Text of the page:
07 February 2008

What Makes A 'Green' Lifestyle?

In a word - poverty. The most poverty stricken people of the world are usually the most ecologically friendly. It is our...
current consumer lifestyle that is destroying the planet. Is it possible to change this through 'individual responsibility' as those on the right claim (including David Cameron)?

Well obviously proper education of the dangers of climate change and playing to people's conscience can have some effect, but lets be honest - billions of people across the world could be frying to death and Mr 40k Tory in the shires would still not give up his Jag. Even if for instance, every car driver did change to a Toyota Prius it would still not be enough.

We have to fundamentally re-evalue what is important. The good news is, the quality of life of most people could actually be improved if we stopped trying to be happy by having more and more consumer goods. We should be reducing pollution, congestion and energy wastage on its own merits even if we don't believe in man-made climate change (as some of those in denial are still desperately clinging to).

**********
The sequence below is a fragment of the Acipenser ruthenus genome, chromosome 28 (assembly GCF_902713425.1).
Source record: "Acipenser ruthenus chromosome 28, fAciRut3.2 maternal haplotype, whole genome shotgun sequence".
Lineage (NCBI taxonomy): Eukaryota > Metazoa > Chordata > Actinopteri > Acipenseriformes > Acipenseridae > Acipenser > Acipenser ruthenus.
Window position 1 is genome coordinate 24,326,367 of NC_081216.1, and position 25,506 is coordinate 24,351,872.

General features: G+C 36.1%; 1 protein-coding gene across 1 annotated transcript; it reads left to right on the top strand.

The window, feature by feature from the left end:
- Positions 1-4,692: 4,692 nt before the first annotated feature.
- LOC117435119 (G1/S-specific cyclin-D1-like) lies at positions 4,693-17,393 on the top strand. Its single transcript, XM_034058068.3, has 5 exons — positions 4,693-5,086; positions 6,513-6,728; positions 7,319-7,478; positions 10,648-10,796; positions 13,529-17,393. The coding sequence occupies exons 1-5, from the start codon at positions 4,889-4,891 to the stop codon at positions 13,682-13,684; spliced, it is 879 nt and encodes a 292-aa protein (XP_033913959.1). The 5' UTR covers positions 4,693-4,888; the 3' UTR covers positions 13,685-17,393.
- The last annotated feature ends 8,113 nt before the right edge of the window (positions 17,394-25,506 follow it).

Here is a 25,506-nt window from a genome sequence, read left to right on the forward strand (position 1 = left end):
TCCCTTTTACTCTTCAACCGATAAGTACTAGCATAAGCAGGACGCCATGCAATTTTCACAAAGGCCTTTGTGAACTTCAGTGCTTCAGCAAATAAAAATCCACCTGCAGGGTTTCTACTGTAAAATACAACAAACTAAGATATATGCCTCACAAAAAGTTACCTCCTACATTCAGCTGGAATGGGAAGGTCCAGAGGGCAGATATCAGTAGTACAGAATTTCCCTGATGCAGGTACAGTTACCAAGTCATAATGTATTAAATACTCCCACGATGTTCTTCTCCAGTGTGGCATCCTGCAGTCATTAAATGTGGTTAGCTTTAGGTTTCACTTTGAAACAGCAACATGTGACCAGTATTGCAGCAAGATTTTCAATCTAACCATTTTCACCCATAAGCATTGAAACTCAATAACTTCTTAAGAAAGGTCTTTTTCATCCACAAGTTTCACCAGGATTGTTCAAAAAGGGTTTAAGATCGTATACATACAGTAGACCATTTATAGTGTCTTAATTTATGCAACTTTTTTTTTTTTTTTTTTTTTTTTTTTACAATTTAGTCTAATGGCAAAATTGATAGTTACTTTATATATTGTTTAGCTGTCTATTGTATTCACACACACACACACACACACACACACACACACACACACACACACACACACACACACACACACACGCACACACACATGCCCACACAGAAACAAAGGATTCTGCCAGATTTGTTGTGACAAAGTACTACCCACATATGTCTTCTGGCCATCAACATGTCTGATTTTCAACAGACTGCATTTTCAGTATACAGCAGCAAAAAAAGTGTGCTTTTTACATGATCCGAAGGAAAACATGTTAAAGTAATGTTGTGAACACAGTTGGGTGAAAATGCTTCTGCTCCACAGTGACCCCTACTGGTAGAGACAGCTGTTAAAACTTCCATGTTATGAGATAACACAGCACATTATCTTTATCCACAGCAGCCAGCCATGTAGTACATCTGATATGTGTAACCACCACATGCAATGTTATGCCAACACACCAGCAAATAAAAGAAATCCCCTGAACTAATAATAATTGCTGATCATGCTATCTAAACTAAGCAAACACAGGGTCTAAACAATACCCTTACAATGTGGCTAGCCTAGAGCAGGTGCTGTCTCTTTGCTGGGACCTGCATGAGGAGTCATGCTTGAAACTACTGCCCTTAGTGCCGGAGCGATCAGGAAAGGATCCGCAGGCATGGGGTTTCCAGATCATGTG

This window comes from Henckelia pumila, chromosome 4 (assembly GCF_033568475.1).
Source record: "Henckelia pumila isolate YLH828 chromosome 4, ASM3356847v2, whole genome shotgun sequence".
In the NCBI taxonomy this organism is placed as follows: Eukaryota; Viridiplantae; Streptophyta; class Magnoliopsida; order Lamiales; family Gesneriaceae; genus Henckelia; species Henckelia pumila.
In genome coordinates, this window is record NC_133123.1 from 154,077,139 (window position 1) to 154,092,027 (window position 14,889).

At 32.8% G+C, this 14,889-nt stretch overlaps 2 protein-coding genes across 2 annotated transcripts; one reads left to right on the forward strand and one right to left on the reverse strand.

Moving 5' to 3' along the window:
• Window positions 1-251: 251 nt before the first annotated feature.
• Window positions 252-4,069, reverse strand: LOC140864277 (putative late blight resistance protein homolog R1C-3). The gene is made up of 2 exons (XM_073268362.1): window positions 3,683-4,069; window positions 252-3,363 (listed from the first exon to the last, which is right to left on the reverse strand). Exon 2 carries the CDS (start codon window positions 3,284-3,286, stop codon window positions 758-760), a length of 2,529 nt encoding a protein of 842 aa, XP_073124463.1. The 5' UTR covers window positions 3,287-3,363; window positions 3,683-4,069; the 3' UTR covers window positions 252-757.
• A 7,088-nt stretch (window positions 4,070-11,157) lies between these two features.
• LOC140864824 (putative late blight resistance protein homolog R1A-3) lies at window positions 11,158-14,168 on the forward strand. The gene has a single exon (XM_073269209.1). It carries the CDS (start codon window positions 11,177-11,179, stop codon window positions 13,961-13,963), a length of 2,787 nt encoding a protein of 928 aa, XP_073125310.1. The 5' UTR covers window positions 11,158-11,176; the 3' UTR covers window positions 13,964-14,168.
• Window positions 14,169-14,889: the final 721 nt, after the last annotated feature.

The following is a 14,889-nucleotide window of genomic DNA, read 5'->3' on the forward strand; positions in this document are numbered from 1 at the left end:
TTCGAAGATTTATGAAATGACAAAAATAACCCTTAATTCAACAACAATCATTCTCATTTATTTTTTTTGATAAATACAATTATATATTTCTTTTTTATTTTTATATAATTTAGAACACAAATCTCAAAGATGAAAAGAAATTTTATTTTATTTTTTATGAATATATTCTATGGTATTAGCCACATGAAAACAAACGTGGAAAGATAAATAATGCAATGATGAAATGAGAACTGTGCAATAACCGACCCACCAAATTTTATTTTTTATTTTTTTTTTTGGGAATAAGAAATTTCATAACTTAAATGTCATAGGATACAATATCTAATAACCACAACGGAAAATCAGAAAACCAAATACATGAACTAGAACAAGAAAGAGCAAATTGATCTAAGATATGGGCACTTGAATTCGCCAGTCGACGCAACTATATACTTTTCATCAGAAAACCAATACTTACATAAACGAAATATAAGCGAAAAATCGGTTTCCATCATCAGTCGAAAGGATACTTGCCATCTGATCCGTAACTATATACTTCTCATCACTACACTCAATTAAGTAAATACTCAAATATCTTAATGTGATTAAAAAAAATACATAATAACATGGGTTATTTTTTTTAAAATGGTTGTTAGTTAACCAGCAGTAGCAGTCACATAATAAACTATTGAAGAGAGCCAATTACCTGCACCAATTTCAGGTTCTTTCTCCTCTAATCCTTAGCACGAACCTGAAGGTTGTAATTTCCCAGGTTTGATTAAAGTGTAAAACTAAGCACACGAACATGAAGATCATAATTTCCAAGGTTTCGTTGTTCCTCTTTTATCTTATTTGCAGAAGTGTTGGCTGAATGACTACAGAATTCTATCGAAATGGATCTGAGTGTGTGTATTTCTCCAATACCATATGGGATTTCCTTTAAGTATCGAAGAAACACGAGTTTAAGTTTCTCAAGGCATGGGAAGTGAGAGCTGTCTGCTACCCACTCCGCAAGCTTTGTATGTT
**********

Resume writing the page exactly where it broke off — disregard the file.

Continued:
The biggest benefactors of these changes would be the poorest whose quality of life suffers the most by other's greediness and anti-social waste of resources. Individualism will just not work. Even the Tories are liable to return to socialism when it suits them. I had to laugh when I learned that part of the reason for the sheer size of the Labour victories in 1997, 2001 and 2005 was the lack of co-operation amongst Tory MPs during the previous boundary review in the mid 1990s. Each individual Tory MP was more concerned about enlarging their own majorities, than drawing boundaries that would maximise their numbers, Labour sensibly did the opposite and reaped the benefits. This time the Tories have learned their lesson and co-operated amongst each other.